THE CONSTRUCTIVIST MOMENT: From Material Text to Cultural Poetics

Barrett Watten, Author
Barrett Watten, Author . Wesleyan Univ. $70 (364p) ISBN 978-0-8195-6609-6 ISBN 978-0-8195-6610-2
Paperback - 364 pages - 978-0-8195-6610-2
Open Ebook - 364 pages - 978-0-8195-6978-3
Open Ebook - 464 pages - 978-1-283-10941-3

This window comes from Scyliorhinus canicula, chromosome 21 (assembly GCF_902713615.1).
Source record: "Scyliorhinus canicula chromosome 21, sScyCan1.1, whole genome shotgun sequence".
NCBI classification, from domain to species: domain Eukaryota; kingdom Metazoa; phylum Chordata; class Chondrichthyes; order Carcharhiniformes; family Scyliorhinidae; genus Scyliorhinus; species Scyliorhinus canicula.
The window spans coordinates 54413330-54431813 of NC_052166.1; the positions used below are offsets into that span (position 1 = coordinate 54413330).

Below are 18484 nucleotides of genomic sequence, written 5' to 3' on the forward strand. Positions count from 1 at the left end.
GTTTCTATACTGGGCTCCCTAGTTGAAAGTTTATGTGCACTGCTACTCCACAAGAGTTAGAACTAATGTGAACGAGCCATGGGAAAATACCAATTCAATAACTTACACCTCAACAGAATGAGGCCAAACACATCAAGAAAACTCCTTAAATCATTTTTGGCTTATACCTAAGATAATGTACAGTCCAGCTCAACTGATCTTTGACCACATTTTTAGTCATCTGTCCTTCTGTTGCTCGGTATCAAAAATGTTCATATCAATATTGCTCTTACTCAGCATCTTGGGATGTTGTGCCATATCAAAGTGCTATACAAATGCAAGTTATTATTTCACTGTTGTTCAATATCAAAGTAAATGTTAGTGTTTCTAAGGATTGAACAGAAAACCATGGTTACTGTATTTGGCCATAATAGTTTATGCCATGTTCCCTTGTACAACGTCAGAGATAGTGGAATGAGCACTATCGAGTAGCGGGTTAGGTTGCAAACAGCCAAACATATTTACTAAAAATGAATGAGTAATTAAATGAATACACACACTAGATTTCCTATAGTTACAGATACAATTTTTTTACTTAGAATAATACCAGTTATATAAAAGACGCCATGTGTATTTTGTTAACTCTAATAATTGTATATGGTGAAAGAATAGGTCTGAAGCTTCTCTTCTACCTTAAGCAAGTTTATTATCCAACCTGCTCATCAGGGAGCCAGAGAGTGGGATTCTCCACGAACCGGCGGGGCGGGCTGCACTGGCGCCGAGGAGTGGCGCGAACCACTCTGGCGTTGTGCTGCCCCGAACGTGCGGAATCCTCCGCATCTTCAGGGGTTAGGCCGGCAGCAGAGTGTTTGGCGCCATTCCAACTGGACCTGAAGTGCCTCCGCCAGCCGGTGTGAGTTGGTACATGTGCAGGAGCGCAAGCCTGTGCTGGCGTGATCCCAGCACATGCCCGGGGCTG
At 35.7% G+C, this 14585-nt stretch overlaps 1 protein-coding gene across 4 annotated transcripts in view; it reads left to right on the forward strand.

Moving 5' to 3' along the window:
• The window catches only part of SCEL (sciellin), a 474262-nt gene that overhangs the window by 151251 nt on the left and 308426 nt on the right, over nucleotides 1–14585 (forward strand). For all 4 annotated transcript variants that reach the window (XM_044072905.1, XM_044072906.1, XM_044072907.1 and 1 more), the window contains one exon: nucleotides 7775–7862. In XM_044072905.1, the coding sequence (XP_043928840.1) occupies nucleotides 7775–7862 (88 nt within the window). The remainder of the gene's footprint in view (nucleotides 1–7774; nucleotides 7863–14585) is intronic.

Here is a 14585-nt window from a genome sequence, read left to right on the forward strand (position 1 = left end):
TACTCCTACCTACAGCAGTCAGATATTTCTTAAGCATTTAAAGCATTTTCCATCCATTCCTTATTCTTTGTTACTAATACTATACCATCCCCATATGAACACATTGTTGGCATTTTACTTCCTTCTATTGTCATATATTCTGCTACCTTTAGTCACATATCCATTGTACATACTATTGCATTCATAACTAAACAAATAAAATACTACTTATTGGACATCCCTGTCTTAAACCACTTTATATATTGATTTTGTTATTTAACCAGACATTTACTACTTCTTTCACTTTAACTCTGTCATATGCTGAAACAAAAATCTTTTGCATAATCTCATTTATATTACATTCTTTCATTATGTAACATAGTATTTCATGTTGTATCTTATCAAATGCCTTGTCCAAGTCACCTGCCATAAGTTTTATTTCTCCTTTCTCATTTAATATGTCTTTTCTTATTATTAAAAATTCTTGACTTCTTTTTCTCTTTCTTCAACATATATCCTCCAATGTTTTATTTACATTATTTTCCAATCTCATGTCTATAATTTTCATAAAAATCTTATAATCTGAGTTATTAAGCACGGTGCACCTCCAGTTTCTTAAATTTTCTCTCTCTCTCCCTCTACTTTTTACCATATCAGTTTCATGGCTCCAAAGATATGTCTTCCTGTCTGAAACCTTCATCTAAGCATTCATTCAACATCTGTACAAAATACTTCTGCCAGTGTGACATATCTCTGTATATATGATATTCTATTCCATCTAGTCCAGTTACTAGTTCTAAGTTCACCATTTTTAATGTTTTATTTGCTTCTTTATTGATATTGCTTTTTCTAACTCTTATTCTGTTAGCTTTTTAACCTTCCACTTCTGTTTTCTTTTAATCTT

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Bridging the gap between a poetics that "foregrounds its formal construction"—i.e., sets language apart by fixing it in unintuitive, nonreferential ways —and a poetics that foregrounds a work's relationship to cultural contexts (such as factories, raves, magazines or listservs), Watten, a poet and English professor at Wayne State University, weaves an impressively wide array of perspectives into an argument for the continuing importance of avant-garde strategies in art today. Watten's Total Syntax (1985) helped outline the critico-theoretical underpinnings of the differing practices now known as language poetry. Following up, Watten offers eight extended, densely wrought meditations on making "new meaning," which can, in its inassimilability, form the basis of a politics. Taking in El Lissitzky's "Prouns," Zukofsky's poetry, Detroit-based techno and the art of David Wojnarowicz, chapters cover "Negative Examples: The Theory of Negativity in the Avant Garde"; "Post-Soviet Subjectivity in Arkadii Dragomoshchenko and Ilya Kabakov"; and "The Poetics of Space in Posturban Detroit." Reexamining the founding myths of language poetry itself, "The Secret History of the Equal Sign" questions the East Coast bias to the movement's reception and tracks some of its collaborative texts. "The Bride of the Assembly Line" relates Ford and Fordism to Gertrude Stein's textual production and to Watten's own practices as an editor of This magazine and press.. In another piece, "Nonnarrative Poetics" is compared with the fall of Saigon, where there was "neither a single overarching perspective nor a necessary conclusion." The sheer breadth of local reflections and digressions is impossible to summarize. and recalls Watten's magisterial long poem Bad History (1998). The cumulative effect of these eight pieces, along with a substantial introduction and individual chapter prefaces, is enlivening, opening the way to unusual syntheses of genres and perspectives, and deep engagement with the utopian intimations of radical art. (July)

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